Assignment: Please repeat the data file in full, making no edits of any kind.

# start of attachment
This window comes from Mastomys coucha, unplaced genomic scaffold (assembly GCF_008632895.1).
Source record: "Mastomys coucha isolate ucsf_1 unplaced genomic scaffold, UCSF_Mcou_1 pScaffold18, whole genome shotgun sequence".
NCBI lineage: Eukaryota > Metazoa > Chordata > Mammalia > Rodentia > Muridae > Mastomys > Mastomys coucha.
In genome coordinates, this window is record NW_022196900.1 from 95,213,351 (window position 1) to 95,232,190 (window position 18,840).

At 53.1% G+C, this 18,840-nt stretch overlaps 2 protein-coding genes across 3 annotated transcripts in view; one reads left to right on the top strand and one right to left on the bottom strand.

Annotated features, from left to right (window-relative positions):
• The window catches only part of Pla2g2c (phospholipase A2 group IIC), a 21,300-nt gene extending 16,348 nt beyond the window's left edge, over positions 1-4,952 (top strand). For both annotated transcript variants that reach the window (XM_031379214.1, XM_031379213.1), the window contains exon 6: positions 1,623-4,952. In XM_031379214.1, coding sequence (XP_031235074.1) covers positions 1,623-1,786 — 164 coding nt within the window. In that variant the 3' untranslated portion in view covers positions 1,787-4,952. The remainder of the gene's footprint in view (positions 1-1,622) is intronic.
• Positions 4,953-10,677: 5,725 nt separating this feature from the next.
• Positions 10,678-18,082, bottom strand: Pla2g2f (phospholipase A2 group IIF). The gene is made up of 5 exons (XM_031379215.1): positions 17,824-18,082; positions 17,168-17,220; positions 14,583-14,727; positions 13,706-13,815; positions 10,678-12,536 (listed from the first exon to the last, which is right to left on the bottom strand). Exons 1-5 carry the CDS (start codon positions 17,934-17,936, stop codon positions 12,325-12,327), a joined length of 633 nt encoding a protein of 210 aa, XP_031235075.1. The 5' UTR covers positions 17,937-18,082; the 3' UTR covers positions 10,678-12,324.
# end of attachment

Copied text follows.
This window comes from Mastomys coucha, unplaced genomic scaffold (assembly GCF_008632895.1).
Source record: "Mastomys coucha isolate ucsf_1 unplaced genomic scaffold, UCSF_Mcou_1 pScaffold18, whole genome shotgun sequence".
NCBI lineage: Eukaryota > Metazoa > Chordata > Mammalia > Rodentia > Muridae > Mastomys > Mastomys coucha.
In genome coordinates, this window is record NW_022196900.1 from 95,213,351 (window position 1) to 95,232,190 (window position 18,840).

At 53.1% G+C, this 18,840-nt stretch overlaps 2 protein-coding genes across 3 annotated transcripts in view; one reads left to right on the top strand and one right to left on the bottom strand.

Annotated features, from left to right (window-relative positions):
• The window catches only part of Pla2g2c (phospholipase A2 group IIC), a 21,300-nt gene extending 16,348 nt beyond the window's left edge, over positions 1-4,952 (top strand). For both annotated transcript variants that reach the window (XM_031379214.1, XM_031379213.1), the window contains exon 6: positions 1,623-4,952. In XM_031379214.1, coding sequence (XP_031235074.1) covers positions 1,623-1,786 — 164 coding nt within the window. In that variant the 3' untranslated portion in view covers positions 1,787-4,952. The remainder of the gene's footprint in view (positions 1-1,622) is intronic.
• Positions 4,953-10,677: 5,725 nt separating this feature from the next.
• Positions 10,678-18,082, bottom strand: Pla2g2f (phospholipase A2 group IIF). The gene is made up of 5 exons (XM_031379215.1): positions 17,824-18,082; positions 17,168-17,220; positions 14,583-14,727; positions 13,706-13,815; positions 10,678-12,536 (listed from the first exon to the last, which is right to left on the bottom strand). Exons 1-5 carry the CDS (start codon positions 17,934-17,936, stop codon positions 12,325-12,327), a joined length of 633 nt encoding a protein of 210 aa, XP_031235075.1. The 5' UTR covers positions 17,937-18,082; the 3' UTR covers positions 10,678-12,324.